A mysterious light in the sky over California may actually have been a warning shot to prevent World War 3, according to new questions arising online after the United States Navy announced that the bizarre light seen from Los Angeles to the San Francisco Bay Area and as far east as Arizona and Utah was in fact a test launch of a Trident II D5 missile.
Though the Navy said that the missile used in the test firing was unarmed, the trident normally carries as many as 14 thermonuclear warheads, each with an explosive force up to 20,000 times that of the atomic bomb dropped by the United States on Hiroshima, Japan, in 1945, effectively ending World War 2.
The missile's flight, not announced in advance by the Navy, caught thousands of California residents by surprise, with the fast-moving light in the sky setting off UFO reports throughout the state and the U.S. southwest.
But now some online critics are questioning the Navy's official explanation that the missile test was simply a routine part of an "ongoing system evaluation test," and asking instead if the launch was intended as a warning to China, as well as Russia, in an effort to prevent aggression that could lead to World War 3.
The test was at least the 156th time that the Navy has fired a Trident missile — a doomsday weapon introduced into the United States arsenal back in 1990 — but many of the tests are conducted in either the Pacific or Atlantic Ocean, away from civilian populations.
While Saturday's launch was certainly not the first witnessed by civilians, the Navy offered no explanation as to why the Trident missile was fired over an area where it would be clearly visible to millions of civilians, potentially sparking a panic.
Not only that, but the Navy required Los Angeles International Airport to divert commercial flights coming into and out of souther California for a period of a week while it conducted the secret tests.
"Apparently the media thinks the public is so incredibly stupid that they'll believe the U.S. Navy has nowhere else to launch a test missile other than right next to Los Angeles," wrote Natural News columnist Mike Adams on Monday. "Somehow we're supposed to believe the entire Pacific Ocean won't work for such a test launch, so they have to launch it adjacent to the airport and thereby inconvenience commercial aviation traffic for an entire week."
Adams cited reports of Chinese and Russian submarines and warships recently spotted unusually close to United States territory.
"Obviously, the official cover story is pure bunk. So what's the real story behind this? It all has to do with China and the covert war that's already underway between China, the US and Russia."In early September, a vessel identified as a Russian spy submarine capable of disrupting communications systems was tracked by United States military authorities off the coast of Georgia, where the Navy harbors a large segments of its nuclear-armed submarine fleet.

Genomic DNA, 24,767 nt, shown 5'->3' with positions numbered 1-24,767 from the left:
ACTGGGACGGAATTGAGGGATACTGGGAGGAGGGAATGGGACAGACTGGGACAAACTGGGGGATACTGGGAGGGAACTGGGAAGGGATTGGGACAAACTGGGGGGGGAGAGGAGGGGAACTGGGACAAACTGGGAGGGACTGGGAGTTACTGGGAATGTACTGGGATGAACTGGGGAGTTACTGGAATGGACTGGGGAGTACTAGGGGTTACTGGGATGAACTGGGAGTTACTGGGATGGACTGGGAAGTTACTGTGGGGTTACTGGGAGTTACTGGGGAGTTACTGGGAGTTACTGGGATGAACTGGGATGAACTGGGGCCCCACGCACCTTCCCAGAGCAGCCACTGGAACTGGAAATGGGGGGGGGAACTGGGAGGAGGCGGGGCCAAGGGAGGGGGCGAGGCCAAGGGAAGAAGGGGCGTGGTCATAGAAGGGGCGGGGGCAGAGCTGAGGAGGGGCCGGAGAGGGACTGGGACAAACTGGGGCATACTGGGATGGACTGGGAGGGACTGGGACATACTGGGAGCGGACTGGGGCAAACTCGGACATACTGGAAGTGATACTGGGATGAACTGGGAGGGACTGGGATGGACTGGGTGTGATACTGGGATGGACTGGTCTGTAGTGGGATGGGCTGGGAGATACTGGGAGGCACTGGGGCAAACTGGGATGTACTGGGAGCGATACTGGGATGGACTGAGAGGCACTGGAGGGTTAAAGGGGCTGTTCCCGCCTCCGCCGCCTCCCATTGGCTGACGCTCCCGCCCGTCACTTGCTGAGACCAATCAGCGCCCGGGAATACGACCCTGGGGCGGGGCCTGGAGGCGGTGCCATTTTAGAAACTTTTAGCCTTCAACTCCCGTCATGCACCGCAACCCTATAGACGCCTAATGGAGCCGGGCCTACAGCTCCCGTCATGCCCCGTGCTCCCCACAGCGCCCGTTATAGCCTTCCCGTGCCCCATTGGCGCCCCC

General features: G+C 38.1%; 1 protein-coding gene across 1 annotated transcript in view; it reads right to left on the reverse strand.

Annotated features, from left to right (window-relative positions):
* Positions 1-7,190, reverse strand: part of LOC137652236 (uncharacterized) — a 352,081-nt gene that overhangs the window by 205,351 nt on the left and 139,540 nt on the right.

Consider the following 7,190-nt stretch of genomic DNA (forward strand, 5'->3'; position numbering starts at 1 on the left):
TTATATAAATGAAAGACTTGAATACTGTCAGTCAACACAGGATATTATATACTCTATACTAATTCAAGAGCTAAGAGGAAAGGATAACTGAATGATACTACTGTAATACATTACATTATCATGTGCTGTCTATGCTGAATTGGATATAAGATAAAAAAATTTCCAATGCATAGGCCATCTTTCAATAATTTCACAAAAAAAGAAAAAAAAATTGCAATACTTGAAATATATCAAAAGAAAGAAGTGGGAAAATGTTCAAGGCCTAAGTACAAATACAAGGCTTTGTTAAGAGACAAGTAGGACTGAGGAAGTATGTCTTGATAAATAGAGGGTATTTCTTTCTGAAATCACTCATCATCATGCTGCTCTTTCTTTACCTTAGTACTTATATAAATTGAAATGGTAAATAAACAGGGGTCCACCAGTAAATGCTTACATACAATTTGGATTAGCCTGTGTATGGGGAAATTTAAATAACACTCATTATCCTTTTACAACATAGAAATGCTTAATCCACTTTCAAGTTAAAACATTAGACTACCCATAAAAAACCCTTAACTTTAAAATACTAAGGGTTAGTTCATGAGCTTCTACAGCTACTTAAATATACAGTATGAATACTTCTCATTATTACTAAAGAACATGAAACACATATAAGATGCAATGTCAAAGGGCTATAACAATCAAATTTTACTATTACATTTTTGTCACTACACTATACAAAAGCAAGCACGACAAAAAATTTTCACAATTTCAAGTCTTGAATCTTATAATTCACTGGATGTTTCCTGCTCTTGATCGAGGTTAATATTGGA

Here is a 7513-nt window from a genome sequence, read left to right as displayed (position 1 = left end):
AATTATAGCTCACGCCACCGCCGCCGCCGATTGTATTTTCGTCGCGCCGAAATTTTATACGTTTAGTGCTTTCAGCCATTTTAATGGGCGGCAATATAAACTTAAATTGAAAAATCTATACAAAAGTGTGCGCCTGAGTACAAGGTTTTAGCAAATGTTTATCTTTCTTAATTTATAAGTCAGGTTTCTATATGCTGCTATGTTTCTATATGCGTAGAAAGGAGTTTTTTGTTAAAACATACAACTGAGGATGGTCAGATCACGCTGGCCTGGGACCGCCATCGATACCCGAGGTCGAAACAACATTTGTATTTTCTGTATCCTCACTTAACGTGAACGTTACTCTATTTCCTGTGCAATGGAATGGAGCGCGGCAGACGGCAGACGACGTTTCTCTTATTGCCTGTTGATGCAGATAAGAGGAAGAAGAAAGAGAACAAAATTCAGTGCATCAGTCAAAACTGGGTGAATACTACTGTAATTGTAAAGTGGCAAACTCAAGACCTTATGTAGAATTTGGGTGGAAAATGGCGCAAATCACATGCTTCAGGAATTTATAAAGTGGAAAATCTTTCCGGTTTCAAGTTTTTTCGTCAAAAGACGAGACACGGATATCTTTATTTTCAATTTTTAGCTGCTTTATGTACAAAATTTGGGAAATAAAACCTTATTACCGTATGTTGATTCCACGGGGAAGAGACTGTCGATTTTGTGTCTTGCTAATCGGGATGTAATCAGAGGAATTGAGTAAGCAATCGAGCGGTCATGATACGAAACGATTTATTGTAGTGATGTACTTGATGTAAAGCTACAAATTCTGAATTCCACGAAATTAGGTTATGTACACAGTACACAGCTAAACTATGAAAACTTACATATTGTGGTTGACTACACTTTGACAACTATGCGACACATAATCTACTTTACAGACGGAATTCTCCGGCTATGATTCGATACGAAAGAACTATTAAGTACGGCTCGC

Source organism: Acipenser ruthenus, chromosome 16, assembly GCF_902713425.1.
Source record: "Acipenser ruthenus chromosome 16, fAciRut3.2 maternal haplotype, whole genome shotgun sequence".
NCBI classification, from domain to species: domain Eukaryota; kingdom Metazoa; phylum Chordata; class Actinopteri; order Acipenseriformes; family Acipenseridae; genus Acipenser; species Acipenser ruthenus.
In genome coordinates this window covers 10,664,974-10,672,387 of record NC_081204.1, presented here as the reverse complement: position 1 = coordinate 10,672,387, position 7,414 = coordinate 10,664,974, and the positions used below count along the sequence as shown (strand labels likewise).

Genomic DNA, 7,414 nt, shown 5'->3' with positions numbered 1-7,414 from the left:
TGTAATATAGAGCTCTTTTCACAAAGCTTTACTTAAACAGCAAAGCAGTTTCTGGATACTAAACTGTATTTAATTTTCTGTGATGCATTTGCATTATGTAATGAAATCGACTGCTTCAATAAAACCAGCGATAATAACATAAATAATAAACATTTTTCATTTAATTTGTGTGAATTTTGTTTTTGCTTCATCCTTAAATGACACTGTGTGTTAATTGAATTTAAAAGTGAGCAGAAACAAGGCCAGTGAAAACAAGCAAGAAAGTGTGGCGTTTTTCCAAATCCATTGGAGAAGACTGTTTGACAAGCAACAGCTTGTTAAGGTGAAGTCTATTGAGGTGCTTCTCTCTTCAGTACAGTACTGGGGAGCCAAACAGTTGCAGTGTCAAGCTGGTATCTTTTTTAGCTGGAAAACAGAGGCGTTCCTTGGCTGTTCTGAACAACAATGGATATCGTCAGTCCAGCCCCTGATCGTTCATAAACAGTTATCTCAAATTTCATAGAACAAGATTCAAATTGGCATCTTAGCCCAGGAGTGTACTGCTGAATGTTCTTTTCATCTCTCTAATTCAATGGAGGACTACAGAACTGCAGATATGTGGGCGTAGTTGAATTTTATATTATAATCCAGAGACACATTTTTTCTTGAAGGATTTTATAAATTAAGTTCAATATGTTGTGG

That early September report came the same week that five Chinese military ships were spotted of the coast of Alaska, in the Bering Sea. A Pentagon spokesperson said that the U.S. had never observed Chinese naval ships in the area, though the ships remained in international waters.
And then in late October, the United States itself sent a warship, the USS Lassen, into the South China Sea to sail less that 12 miles from the dispute Spratly Islands, which are claimed by China.
The Chinese military considered the Lassen's mission such a provocation that the country's top admiral warned that it could lead to war.
A report issued in late September by Federation of American Scientists warned that China's current buildup of its Navy poses a threat to "the U.S. Navy's ability to achieve and maintain control of blue-water ocean areas in wartime—the first such challenge the U.S. Navy has faced since the end of the Cold War."
In August, Russia and China teamed up for military exercises in the Pacific — the largest joint Naval exercise ever held in the region, though the two countries claimed that the massive show of muscle-flexing "are not targeted at any third party," presumably referring to the United States and NATO.
While the brewing military tensions between the United States and the twin superpowers of China and Russia may be a long way from exploding into a full-blown World War 3, the recent developments involving all three nuclear-armed nations might give some context to the California light in the sky Saturday — seen in the above video by Justin Majeczky — a light which had nothing to do with UFOs or science fiction.
[Photo By United States Navy]